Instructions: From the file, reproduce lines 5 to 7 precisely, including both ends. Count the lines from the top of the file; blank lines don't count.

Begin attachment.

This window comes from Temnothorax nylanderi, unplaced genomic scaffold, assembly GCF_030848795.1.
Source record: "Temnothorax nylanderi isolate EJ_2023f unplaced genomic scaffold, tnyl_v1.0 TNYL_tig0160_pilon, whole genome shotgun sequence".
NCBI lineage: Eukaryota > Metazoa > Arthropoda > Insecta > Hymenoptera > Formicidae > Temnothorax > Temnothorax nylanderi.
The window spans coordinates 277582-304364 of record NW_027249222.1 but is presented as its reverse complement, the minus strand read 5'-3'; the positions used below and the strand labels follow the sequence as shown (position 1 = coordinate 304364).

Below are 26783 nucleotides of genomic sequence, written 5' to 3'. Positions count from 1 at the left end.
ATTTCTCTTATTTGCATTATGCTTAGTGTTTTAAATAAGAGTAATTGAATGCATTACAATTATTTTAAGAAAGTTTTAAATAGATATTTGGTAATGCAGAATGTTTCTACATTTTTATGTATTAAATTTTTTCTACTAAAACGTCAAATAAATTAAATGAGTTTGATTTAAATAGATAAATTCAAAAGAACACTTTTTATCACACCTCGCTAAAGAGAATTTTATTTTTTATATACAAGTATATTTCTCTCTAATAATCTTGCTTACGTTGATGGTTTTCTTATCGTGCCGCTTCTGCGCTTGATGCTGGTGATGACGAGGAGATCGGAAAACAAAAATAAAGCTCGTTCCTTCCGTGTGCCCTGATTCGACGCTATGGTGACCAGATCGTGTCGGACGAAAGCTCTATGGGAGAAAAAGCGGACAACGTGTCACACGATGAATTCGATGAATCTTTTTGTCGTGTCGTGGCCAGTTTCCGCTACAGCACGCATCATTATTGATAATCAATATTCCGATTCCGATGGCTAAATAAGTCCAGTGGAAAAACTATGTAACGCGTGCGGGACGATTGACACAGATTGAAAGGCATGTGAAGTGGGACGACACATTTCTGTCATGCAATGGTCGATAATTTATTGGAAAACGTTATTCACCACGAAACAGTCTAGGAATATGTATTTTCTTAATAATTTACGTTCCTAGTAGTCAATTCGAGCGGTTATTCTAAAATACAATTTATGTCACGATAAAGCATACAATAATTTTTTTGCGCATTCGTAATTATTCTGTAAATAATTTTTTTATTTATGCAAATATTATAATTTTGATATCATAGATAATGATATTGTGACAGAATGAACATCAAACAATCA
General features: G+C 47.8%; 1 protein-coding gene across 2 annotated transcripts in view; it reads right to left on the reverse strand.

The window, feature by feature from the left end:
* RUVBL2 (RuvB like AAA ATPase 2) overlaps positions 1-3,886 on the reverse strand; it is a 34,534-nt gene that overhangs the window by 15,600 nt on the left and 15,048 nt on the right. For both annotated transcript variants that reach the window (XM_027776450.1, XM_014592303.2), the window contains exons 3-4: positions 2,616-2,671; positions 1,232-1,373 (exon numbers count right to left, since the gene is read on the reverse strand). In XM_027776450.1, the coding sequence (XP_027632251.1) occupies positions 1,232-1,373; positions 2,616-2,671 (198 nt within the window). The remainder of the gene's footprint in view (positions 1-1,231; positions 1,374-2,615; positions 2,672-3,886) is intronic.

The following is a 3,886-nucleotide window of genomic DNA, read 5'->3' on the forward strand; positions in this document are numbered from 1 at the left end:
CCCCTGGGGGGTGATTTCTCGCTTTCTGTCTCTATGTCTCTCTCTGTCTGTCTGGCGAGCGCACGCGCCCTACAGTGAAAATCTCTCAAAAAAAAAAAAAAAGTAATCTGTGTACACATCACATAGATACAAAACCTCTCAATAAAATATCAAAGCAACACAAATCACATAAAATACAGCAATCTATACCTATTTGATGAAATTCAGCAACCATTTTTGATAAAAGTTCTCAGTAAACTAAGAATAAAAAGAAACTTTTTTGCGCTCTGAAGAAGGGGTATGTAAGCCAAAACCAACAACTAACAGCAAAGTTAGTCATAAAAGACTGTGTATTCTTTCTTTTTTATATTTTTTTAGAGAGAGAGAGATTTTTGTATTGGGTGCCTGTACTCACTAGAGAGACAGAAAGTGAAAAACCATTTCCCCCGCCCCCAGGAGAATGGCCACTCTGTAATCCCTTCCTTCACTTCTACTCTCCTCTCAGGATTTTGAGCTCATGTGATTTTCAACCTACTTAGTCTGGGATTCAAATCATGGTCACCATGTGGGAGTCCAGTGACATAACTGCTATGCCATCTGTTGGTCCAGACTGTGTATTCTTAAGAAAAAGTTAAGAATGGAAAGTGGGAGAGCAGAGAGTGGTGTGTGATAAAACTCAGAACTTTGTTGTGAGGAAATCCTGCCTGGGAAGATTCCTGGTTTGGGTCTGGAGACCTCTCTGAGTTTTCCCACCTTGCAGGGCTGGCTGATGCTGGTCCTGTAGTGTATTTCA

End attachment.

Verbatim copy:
Below are 26783 nucleotides of genomic sequence, written 5' to 3'. Positions count from 1 at the left end.
ATTTCTCTTATTTGCATTATGCTTAGTGTTTTAAATAAGAGTAATTGAATGCATTACAATTATTTTAAGAAAGTTTTAAATAGATATTTGGTAATGCAGAATGTTTCTACATTTTTATGTATTAAATTTTTTCTACTAAAACGTCAAATAAATTAAATGAGTTTGATTTAAATAGATAAATTCAAAAGAACACTTTTTATCACACCTCGCTAAAGAGAATTTTATTTTTTATATACAAGTATATTTCTCTCTAATAATCTTGCTTACGTTGATGGTTTTCTTATCGTGCCGCTTCTGCGCTTGATGCTGGTGATGACGAGGAGATCGGAAAACAAAAATAAAGCTCGTTCCTTCCGTGTGCCCTGATTCGACGCTATGGTGACCAGATCGTGTCGGACGAAAGCTCTATGGGAGAAAAAGCGGACAACGTGTCACACGATGAATTCGATGAATCTTTTTGTCGTGTCGTGGCCAGTTTCCGCTACAGCACGCATCATTATTGATAATCAATATTCCGATTCCGATGGCTAAATAAGTCCAGTGGAAAAACTATGTAACGCGTGCGGGACGATTGACACAGATTGAAAGGCATGTGAAGTGGGACGACACATTTCTGTCATGCAATGGTCGATAATTTATTGGAAAACGTTATTCACCACGAAACAGTCTAGGAATATGTATTTTCTTAATAATTTACGTTCCTAGTAGTCAATTCGAGCGGTTATTCTAAAATACAATTTATGTCACGATAAAGCATACAATAATTTTTTTGCGCATTCGTAATTATTCTGTAAATAATTTTTTTATTTATGCAAATATTATAATTTTGATATCATAGATAATGATATTGTGACAGAATGAACATCAAACAATCA
General features: G+C 47.8%; 1 protein-coding gene across 2 annotated transcripts in view; it reads right to left on the reverse strand.